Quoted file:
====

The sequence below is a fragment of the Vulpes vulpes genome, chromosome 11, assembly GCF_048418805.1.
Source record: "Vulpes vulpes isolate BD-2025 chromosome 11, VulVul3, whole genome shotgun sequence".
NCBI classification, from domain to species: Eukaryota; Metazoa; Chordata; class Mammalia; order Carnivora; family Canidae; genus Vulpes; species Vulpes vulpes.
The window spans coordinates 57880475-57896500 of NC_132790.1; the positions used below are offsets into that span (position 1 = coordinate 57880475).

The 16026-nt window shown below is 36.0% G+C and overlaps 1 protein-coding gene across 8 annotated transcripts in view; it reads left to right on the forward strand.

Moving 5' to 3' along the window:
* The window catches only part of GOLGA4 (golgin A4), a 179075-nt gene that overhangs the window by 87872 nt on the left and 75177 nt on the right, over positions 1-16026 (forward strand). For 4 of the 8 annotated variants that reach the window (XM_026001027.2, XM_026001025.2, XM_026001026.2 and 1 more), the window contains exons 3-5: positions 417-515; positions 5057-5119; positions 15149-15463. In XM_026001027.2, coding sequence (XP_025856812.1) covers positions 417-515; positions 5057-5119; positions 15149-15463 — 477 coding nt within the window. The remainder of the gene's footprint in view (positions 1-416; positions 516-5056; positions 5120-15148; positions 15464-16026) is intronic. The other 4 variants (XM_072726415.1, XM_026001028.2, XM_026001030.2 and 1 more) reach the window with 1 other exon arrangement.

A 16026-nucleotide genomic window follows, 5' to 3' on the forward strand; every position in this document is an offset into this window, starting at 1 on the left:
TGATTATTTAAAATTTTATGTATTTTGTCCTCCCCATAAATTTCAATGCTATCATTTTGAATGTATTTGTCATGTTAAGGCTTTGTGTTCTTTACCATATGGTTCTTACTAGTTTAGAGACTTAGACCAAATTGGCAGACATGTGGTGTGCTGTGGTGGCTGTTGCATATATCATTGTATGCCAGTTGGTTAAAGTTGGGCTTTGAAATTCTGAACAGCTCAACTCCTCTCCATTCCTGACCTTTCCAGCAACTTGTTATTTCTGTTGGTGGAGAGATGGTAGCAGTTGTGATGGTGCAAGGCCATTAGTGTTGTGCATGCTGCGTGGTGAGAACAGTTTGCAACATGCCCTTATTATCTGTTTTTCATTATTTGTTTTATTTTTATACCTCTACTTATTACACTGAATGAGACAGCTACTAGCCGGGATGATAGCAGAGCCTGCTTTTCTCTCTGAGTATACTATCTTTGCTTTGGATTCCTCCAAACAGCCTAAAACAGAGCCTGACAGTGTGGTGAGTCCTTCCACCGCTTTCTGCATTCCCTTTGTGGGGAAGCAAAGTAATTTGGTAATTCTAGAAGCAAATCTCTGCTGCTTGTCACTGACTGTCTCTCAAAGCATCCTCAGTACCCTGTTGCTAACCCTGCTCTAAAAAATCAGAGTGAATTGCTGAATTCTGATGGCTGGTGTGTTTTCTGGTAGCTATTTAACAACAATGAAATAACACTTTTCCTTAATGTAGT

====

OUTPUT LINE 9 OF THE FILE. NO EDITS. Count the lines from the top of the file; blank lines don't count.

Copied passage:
TGATTATTTAAAATTTTATGTATTTTGTCCTCCCCATAAATTTCAATGCTATCATTTTGAATGTATTTGTCATGTTAAGGCTTTGTGTTCTTTACCATATGGTTCTTACTAGTTTAGAGACTTAGACCAAATTGGCAGACATGTGGTGTGCTGTGGTGGCTGTTGCATATATCATTGTATGCCAGTTGGTTAAAGTTGGGCTTTGAAATTCTGAACAGCTCAACTCCTCTCCATTCCTGACCTTTCCAGCAACTTGTTATTTCTGTTGGTGGAGAGATGGTAGCAGTTGTGATGGTGCAAGGCCATTAGTGTTGTGCATGCTGCGTGGTGAGAACAGTTTGCAACATGCCCTTATTATCTGTTTTTCATTATTTGTTTTATTTTTATACCTCTACTTATTACACTGAATGAGACAGCTACTAGCCGGGATGATAGCAGAGCCTGCTTTTCTCTCTGAGTATACTATCTTTGCTTTGGATTCCTCCAAACAGCCTAAAACAGAGCCTGACAGTGTGGTGAGTCCTTCCACCGCTTTCTGCATTCCCTTTGTGGGGAAGCAAAGTAATTTGGTAATTCTAGAAGCAAATCTCTGCTGCTTGTCACTGACTGTCTCTCAAAGCATCCTCAGTACCCTGTTGCTAACCCTGCTCTAAAAAATCAGAGTGAATTGCTGAATTCTGATGGCTGGTGTGTTTTCTGGTAGCTATTTAACAACAATGAAATAACACTTTTCCTTAATGTAGT